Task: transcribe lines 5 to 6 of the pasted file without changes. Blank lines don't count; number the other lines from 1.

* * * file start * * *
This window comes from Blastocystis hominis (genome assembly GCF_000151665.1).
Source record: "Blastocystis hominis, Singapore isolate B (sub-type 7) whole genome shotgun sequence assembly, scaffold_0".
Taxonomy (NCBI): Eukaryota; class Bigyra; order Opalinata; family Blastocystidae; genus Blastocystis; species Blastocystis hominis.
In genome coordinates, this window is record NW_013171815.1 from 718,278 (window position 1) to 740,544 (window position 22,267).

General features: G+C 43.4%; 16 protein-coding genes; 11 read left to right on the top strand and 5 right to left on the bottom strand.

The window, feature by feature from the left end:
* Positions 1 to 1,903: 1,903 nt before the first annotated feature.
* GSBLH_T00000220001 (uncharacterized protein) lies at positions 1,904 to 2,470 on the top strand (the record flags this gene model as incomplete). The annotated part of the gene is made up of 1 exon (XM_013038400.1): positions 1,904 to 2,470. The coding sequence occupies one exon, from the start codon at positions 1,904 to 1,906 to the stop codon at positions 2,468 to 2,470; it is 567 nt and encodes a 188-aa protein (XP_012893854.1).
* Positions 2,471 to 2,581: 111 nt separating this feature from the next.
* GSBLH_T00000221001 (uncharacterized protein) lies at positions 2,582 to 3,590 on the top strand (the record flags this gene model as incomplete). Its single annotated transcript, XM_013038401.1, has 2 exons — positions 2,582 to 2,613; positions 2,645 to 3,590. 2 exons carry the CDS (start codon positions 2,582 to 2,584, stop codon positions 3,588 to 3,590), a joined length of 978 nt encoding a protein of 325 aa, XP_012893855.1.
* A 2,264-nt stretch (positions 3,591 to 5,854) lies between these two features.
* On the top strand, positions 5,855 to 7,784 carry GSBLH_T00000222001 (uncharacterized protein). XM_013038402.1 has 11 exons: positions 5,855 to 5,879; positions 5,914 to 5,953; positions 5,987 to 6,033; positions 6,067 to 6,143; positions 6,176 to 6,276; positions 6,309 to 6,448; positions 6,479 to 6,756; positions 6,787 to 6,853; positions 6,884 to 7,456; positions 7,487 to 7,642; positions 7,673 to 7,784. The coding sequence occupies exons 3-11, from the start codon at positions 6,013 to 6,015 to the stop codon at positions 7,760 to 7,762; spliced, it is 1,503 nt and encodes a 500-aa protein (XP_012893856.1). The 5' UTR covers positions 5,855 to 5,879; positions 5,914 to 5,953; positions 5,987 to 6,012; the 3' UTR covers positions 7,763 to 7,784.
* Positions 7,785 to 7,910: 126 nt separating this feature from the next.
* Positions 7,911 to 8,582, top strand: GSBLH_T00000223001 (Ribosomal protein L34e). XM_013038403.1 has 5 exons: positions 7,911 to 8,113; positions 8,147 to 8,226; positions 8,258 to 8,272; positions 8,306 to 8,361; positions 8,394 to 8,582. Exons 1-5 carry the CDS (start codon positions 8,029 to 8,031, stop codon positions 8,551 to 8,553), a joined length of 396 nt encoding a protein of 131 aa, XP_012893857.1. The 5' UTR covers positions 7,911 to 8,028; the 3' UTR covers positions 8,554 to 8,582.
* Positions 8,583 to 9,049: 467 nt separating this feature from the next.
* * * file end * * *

General features: G+C 43.4%; 16 protein-coding genes; 11 read left to right on the top strand and 5 right to left on the bottom strand.

The window, feature by feature from the left end: